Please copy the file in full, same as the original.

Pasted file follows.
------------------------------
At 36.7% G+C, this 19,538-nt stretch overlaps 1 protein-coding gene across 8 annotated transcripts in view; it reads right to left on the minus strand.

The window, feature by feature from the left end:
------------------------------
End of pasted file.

At 36.7% G+C, this 19,538-nt stretch overlaps 1 protein-coding gene across 8 annotated transcripts in view; it reads right to left on the minus strand.

The window, feature by feature from the left end: